The IAP – the global network of science academies – today issued a statement on ‘Realising Global Potential in Synthetic Biology: Scientific Opportunities and Good Governance’, that was prepared with the input of the Global Young Academy. Three of our members – Profs. Borys Wrobel, Marc Creus and Nico Dissmeyer – contributed to this statement.

The IAP statement on “Realising Global Potential in Synthetic Biology” highlights the different areas in which researchers are currently working with synthetic biology – for example, producing less expensive pharmaceuticals and other high-value chemicals, and next-generation biofuels. It calls for institutions such as the Convention on Biological Diversity (CBD) to take a balanced and evidence-based view of the potential benefits as well as risks of this new technology. IAP co-chair Mohamed Hassan states: “It is vital that global policy is not intentionally or inadvertently encouraged to introduce excessively cautious restrictions on synthetic biology that would deter innovation to tackle pressing societal priorities.”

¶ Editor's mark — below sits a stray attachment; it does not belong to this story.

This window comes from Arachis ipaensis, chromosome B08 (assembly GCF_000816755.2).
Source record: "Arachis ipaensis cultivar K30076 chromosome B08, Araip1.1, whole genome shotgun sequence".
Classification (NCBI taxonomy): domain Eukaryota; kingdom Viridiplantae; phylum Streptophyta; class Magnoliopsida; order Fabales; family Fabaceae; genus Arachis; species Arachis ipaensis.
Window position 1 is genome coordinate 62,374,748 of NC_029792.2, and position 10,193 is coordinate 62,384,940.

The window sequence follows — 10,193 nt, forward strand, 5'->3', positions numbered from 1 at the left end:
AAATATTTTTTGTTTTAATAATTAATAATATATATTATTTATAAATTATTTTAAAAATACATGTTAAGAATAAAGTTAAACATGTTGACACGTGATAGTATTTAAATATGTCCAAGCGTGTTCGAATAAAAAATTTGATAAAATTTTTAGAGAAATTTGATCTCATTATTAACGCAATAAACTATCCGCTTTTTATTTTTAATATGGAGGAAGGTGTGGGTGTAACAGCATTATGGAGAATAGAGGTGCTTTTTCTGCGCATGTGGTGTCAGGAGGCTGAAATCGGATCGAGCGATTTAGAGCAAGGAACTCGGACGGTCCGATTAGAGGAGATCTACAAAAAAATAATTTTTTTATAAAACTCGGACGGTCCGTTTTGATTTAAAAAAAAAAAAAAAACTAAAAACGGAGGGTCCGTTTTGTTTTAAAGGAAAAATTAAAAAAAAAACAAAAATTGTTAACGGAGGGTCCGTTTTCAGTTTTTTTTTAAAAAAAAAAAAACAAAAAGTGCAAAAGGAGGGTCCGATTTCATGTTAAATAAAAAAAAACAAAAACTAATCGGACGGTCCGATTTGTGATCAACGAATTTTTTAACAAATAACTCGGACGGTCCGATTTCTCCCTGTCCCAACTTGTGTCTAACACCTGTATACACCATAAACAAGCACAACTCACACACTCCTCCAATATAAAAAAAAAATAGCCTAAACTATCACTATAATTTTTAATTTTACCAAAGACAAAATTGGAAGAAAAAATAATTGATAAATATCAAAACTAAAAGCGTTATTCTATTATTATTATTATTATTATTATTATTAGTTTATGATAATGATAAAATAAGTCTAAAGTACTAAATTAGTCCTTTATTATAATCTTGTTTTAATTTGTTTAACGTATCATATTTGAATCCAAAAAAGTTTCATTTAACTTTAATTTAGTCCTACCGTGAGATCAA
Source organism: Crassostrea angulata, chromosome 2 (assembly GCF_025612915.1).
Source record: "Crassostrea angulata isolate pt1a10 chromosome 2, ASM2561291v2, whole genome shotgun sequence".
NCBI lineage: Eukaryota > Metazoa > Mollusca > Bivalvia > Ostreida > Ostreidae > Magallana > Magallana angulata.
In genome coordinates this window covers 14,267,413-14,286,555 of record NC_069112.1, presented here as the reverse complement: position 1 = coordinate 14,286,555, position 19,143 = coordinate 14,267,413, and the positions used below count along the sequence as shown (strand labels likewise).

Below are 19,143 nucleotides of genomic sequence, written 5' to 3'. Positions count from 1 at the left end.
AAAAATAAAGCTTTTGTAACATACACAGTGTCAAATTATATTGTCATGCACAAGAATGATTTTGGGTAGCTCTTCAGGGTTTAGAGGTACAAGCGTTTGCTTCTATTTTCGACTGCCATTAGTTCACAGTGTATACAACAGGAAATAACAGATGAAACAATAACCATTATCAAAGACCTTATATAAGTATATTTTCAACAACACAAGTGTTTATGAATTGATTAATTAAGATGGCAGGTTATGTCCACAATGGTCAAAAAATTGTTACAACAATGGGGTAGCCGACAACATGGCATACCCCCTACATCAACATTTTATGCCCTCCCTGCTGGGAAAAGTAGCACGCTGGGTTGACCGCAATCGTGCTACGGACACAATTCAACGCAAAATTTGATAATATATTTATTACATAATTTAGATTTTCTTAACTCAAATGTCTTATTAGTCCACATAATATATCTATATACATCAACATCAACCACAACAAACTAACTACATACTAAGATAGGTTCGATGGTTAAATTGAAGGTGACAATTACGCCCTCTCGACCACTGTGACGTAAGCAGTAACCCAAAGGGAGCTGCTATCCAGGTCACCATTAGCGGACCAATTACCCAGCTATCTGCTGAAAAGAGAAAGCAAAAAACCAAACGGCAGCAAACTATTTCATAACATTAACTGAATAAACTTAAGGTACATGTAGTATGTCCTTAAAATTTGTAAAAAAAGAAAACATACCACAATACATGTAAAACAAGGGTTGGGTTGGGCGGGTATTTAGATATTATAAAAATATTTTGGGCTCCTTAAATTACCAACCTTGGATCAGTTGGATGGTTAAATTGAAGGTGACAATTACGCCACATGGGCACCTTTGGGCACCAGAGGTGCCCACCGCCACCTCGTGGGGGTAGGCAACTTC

The statement calls for better science communication where the scientific community engages with the public to clarify ethical and social concerns linked with synthetic biology as well with policy makers on the regulation of the field. Moreover alternative models of owning and sharing research (e.g. patenting or open source) should be explored and guidelines for scientific responsibility and codes of conduct in synthetic ability need to be promoted – which is also in the responsibility of the academies and young academies.

The full statement can be found on the IAP website, as well as the Press Release by IAP.